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Locating Deep-Water Bass

Mark DavisEditor's Note: Thirty-eight-year-old Mark Davis from Mount Ida, Arkansas, has fished professionally for 17 years. He won the BASS Masters Classic in 1995 has won three Angler-of-the-Year titles and ranks as the No. 2 angler in the world on

Question: How do you find deep-water bass?

Answer: To find deep-water fish, you need to cover water efficiently. A depth finder won't locate the bass for you, although it will help you find the fish, the structure and the cover. But ultimately, you have to find those fish with a rod and reel.

Question: What do you think will be the winning pattern or patterns and why?

Answer: The winning pattern on Lay Lake will depend heavily upon the water conditions, such as the dissolved-oxygen levels. Early in the summer in most lakes with plenty of oxygen in deep water, the fish will tend to gravitate to that deeper water. Then as the summer wears on, the oxygen level will become low, and the fish have to come back to shallow water to survive. When that happens, bass fishing turns into a shallow-water game. You'd think the hotter the weather, the deeper the fish get, but actually that's only true to a point. When the weather gets too hot, and that dissolved-oxygen level drops, the bass will return to shallow water.

Mark DavisQuestion: What lures do you use when you fish for deep-water bass.

Answer: When I fish down to about 18 feet or less, I'll fish a crankbait. If I only can choose one crankbait, I'll use a Strike King Series V crankbait. By changing my line size and the length of my cast, I can fish this bait from 5 to 12 feet with great success. That depth encompasses a lot of bass fishing. I like to use the watermelon shad color, a pearl-colored lure with a light green lime back. Because of its back, this lure shows up in stained water, and its white pearl belly shows up in clear water. Fishing a crankbait successfully involves several important ingredients. The further you can cast a crankbait, the lighter line you use and the deeper you hold your rod in the water, the deeper the crankbait will dive.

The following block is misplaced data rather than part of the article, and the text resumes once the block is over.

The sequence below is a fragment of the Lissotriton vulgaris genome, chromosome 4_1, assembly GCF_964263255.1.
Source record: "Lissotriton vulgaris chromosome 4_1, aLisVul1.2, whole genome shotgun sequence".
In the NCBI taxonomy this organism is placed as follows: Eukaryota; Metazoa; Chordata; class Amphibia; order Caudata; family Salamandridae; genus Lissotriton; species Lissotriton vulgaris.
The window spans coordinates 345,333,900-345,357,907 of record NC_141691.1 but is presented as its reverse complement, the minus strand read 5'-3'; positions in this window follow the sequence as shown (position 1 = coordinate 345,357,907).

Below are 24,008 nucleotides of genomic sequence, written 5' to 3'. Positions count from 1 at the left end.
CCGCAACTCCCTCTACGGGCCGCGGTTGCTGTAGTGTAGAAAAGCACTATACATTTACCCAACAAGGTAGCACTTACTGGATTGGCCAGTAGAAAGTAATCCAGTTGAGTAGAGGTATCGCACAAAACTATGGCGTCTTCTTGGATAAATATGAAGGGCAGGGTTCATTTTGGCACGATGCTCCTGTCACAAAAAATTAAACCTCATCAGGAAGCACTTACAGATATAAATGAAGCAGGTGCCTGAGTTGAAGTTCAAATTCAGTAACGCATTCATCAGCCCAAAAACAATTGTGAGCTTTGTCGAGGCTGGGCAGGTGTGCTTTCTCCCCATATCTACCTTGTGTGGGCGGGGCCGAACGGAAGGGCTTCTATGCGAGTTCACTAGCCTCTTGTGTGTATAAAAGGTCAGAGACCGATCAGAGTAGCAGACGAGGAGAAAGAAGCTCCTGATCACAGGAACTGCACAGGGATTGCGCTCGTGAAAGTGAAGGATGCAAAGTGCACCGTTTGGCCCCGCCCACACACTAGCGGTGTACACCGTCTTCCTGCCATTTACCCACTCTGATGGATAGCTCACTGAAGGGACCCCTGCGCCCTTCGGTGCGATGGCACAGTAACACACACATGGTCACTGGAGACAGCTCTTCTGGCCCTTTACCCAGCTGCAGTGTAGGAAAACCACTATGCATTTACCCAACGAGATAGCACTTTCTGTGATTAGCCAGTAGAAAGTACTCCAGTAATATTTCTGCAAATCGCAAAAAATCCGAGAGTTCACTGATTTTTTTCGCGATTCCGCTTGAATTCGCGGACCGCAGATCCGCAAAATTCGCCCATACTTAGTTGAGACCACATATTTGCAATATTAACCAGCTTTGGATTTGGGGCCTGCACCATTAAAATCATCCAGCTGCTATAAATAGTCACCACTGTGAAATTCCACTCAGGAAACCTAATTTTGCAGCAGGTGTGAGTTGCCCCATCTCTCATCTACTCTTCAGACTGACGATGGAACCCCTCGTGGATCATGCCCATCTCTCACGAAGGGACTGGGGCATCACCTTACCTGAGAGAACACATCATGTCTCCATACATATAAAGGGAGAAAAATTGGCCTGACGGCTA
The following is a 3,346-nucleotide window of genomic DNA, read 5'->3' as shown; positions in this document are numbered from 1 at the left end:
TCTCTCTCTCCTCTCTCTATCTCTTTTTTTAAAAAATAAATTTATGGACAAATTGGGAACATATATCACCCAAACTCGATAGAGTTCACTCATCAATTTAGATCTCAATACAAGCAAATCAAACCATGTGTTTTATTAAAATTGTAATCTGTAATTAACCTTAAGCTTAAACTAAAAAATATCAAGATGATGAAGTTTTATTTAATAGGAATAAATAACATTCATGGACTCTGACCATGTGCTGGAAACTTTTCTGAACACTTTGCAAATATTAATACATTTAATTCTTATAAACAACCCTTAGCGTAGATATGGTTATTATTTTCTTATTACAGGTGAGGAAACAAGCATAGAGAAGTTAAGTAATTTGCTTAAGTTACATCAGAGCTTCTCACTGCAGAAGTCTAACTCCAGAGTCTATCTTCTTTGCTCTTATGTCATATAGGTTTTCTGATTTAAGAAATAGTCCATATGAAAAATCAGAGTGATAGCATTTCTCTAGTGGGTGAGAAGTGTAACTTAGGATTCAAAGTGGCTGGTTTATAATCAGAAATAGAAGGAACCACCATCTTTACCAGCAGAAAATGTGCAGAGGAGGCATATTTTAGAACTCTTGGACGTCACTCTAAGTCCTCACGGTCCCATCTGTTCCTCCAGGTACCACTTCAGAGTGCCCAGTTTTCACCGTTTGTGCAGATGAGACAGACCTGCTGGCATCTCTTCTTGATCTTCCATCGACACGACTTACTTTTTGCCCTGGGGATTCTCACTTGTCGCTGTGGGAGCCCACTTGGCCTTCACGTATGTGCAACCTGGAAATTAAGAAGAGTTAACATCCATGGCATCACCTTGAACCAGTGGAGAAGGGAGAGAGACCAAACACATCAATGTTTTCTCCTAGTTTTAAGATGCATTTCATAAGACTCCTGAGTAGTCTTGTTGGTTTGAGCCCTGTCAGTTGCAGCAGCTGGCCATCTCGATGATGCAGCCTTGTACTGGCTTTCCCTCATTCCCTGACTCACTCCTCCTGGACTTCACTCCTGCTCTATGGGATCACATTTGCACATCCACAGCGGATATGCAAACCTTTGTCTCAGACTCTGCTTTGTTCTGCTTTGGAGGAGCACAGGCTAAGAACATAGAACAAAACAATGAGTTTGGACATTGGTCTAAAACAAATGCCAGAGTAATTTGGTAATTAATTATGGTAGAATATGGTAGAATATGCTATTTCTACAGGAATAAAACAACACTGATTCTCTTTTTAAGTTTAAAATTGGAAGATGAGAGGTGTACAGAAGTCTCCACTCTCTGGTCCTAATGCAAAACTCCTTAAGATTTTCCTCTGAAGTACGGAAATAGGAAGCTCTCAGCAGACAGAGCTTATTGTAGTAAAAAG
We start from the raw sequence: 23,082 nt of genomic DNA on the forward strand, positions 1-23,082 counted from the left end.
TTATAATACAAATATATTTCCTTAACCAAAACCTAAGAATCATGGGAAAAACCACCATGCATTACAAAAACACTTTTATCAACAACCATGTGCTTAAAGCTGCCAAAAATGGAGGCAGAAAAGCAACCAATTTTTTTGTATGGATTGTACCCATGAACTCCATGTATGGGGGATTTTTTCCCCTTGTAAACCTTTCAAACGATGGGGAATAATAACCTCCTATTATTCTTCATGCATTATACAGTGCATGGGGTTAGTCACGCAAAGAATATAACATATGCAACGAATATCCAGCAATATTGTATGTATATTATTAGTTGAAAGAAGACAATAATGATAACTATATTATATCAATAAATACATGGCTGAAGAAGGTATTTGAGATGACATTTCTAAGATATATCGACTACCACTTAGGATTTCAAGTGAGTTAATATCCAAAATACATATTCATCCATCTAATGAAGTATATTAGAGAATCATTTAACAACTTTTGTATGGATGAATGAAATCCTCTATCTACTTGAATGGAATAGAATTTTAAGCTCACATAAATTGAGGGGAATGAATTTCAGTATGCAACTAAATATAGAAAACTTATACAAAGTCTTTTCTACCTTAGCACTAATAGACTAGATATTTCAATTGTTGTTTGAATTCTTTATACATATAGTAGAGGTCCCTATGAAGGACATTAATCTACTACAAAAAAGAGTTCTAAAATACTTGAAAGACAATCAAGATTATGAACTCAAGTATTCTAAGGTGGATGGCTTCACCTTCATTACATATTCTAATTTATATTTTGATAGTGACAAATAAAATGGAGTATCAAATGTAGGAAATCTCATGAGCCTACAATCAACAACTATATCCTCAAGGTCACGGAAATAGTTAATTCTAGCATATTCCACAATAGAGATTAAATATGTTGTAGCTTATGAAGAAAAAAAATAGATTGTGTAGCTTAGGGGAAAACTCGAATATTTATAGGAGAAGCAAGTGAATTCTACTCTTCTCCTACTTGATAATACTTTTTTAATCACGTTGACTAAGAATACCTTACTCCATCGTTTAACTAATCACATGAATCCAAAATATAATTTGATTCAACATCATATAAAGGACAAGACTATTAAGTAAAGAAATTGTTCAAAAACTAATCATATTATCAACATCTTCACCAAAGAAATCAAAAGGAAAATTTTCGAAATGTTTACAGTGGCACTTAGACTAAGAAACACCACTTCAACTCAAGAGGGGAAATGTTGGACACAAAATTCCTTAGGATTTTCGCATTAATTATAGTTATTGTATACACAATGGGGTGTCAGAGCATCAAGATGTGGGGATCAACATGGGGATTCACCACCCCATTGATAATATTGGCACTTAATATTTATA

I've found that a crankbait works most effectively when fished on some type of breakline, either an underwater creek channel, an underwater grass line, an underwater stumprow or some other type of break-line. When fishing for deep-water bass, attempt to discover a school of bass. You want to catch your limit of bass out of one spot.

Question: What tactics do you use in the summer to catch those deep-water bass?

Mark DavisAnswer: During the summer months, I'll use a fast retrieve. When the surface temperature reaches 80 degrees or higher, the bass's body metabolism rises, and the bass want to chase a fast-moving bait. You use a faster retrieve to get a reaction strike. However, you need to remember that bass don't read the same magazine articles and books we read. Some days you need a slow retrieve for the bass to bite -- even in hot weather. But during the winter months, I almost always use a slow retrieve. I may even want to add a little weight to my crankbait to make it suspend. Then when I stop the bait, the lure will sit there for a long time so that the bass can see it and decide to eat it. I may work it really slow through cover.